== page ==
# Conformal invariance / reparametrization invariance

1. Aug 13, 2009

### buddychimp

Hi! I have little questions about symmetries. I begin in the field, so...

First about conformal symmetry. As I studied, in 2-d, a transformation $$(\tau, \sigma) \to (\tau', \sigma')$$ changing the metric by a multiplicative factor implies that the transformation $$(\tau, \sigma) \to (\tau', \sigma')$$ satisfies Cauchy-Riemann equations : $$\partial_\tau \tau' (\tau, \sigma) = \partial_\sigma \sigma'(\tau, \sigma)$$ and $$\partial_\sigma \tau' (\tau, \sigma) = - \partial_\tau \sigma'(\tau, \sigma)$$. Under such a transformation $$(\tau, \sigma) \to (\tau', \sigma')$$, one can verify that the Polyakov action remains unchanged and we say the action is conformally invariant. (Correct?)

What is not clear to me is the following. We also have reparametrization invariance. But I would be tempted to say that reparametrization implies conformal symmetry since it seems to be more general: we still start from a transformation $$(\tau, \sigma) \to (\tau', \sigma')$$, but without the constraints $$\partial_\tau \tau' (\tau, \sigma) = \partial_\sigma \sigma'(\tau, \sigma)$$. I'm wrong somewhere, but I can't figure out where.

(I have created a new topic for clarity)

2. Aug 14, 2009

### GPPaille

A mapping is said to be conformal if it locally preserves angles. So the derivatives of the new parameters must be orthogonal and of the same length. It must be orthogonal since the derivatives of the old parameters are naturally orthogonal ( (1,0), (0,1) ), and of the same length because every vector need to preserves angles. This is only ensured when the Cauchy-Riemann equations are satisfied.

If you have an invariance, but the Cauchy-Riemann equations for your transformation are not satisfied, it's not a conformal symmetry.

3. Aug 14, 2009

### guhan

You are right, but I think the appearance of conformal symmetries comes because of one subtlety.
The gauge fixing of the worldsheet metric to an euclidean metric using reparametrization and weyl symmetries leaves behind some more residual symmetries (which are roughly transformation of one being canceled by the other) which actually turns out to be the conformal symmetries of the worldsheet metric.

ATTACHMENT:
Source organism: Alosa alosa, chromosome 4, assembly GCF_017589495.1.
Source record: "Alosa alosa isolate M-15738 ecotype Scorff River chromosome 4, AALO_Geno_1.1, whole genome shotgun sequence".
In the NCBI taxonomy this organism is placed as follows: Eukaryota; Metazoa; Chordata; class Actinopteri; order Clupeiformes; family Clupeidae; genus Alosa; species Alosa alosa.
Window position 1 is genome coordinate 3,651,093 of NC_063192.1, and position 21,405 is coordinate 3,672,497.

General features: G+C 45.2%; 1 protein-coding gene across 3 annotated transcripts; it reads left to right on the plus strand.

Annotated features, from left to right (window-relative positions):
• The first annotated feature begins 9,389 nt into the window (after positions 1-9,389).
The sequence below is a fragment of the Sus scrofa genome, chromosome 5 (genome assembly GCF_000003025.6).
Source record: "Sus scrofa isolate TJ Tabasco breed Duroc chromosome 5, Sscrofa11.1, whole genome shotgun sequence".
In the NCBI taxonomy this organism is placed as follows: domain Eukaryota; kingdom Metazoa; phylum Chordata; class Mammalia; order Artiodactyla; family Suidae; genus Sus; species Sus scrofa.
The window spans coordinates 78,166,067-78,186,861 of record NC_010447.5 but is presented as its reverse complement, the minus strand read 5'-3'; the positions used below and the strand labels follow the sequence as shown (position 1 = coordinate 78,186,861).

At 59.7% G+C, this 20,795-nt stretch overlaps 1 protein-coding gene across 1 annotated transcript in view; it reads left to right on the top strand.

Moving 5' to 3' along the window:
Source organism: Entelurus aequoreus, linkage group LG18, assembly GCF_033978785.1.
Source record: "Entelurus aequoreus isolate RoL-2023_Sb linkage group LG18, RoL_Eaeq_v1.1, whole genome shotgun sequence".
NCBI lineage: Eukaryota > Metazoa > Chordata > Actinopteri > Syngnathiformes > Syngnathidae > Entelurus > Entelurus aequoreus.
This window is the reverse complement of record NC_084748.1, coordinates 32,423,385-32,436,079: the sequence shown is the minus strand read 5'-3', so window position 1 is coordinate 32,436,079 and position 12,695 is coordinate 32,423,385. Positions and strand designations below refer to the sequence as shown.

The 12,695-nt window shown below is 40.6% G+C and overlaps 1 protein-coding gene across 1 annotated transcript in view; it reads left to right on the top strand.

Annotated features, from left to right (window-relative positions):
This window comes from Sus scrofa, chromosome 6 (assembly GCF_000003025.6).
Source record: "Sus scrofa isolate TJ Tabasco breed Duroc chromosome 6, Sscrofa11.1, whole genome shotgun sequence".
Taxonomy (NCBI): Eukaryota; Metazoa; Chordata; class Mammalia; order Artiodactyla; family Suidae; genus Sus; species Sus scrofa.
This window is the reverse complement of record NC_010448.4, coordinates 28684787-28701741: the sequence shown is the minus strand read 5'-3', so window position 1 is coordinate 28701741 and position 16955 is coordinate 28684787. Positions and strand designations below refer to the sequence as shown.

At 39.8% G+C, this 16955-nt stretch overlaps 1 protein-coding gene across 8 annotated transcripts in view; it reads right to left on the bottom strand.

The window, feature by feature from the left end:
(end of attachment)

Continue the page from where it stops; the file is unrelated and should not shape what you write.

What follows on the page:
So roughly, conformal symmetry "=" reparametrization "-" weyl symmetry

4. Aug 15, 2009

### buddychimp

Thanks for the answers, this is more clear. But...

I run into problem checking conformal invariance. I consider the Polyakov action with gauge fixing $$h=\text{diag}(1,-1)$$. We obtain (up to a constant factor)

$$S_P=\int d\tau d\sigma \left( \frac{\partial X^\mu}{\partial \tau} \frac{\partial X_\mu}{\partial \tau} - \frac{\partial X^\mu}{\partial \sigma} \frac{\partial X_\mu}{\partial \sigma} \right)$$

where $$X^\mu$$ are the coordinate functions of the worldsheet.

Now, if we consider a conformal transformation, i.e. a map $$(\tau, \sigma) \mapsto (\tau', \sigma')$$ satisfying $$\partial_\tau \tau' = \partial_\sigma \sigma'$$ and $$\partial_\sigma \tau' = - \partial_\tau \sigma'$$,

we obtain

$$d\tau' d\sigma' = \left( \frac{\partial \tau'}{\partial \tau} \frac{\partial \sigma'}{\partial \sigma} - \frac{\partial \tau'}{\partial \sigma} \frac{\partial \sigma'}{\partial \tau} \right) d\tau d\sigma = \Big\lbrack \left(\frac{\partial \tau'}{\partial\tau}\right)^2 - \left(\frac{\partial \tau'}{\partial\sigma}\right)^2 \Big\rbrack d\tau d\sigma$$

Now the action becomes

$$S_P = \int d\tau d\sigma \Big\lbrack \left( \frac{\partial X^\mu }{\partial \tau'}\frac{\partial \tau' }{\partial \tau} + \frac{\partial X^\mu }{\partial \sigma'}\frac{\partial \sigma' }{\partial \tau} \right) \left( \frac{\partial X_\mu }{\partial \tau'}\frac{\partial \tau' }{\partial \tau} + \frac{\partial X_\mu }{\partial \sigma'}\frac{\partial \sigma' }{\partial \tau} \right) - \left( \frac{\partial X^\mu }{\partial \tau'}\frac{\partial \tau' }{\partial \sigma} + \frac{\partial X^\mu }{\partial \sigma'}\frac{\partial \sigma' }{\partial \sigma} \right) \left( \frac{\partial X_\mu }{\partial \tau'}\frac{\partial \tau' }{\partial \sigma} + \frac{\partial X_\mu }{\partial \sigma'}\frac{\partial \sigma' }{\partial \sigma} \right) \Big\rbrack$$

and after some computations, I almost get it right. I obtain :

$$S_P = A + B$$

with

$$A = \int d\tau d\sigma \left( \frac{\partial X^\mu}{\partial \tau'} \frac{\partial X_\mu}{\partial \tau'} - \frac{\partial X^\mu}{\partial \sigma'} \frac{\partial X_\mu}{\partial \sigma'} \right) \Big\lbrack \left(\frac{\partial \tau'}{\partial\tau}\right)^2 - \left(\frac{\partial \tau'}{\partial\sigma}\right)^2 \Big\rbrack = S'_P$$

and unfortunatly a extra non-vanishing term

$$B= 4 \int d\tau d\sigma \frac{\partial \tau'}{\partial \tau} \frac{\partial \sigma'}{\partial \tau} \frac{\partial X^\mu}{\partial \tau'} \frac{\partial X_\mu}{\partial \sigma'}$$

Any idea to get rid off this B term? I have double checked, triple checked my computations, it's still there. I would really appreciate some help, I thought it would be an easy check... and I'm stuck on this for a while now.

5. Aug 15, 2009

### buddychimp

I think I get it. I forgot that we here consider (orientation preserving) conformal transformations with respect to a Minkowsky metric, which leads to the equations $$\partial_\tau \tau' = \partial_\sigma \sigma'$$ and $$\partial_\sigma \tau' = \partial_\tau \sigma'$$ for a metric h=diag(1,-1). Cauchy-Riemann equations are obtained for the euclidean metric...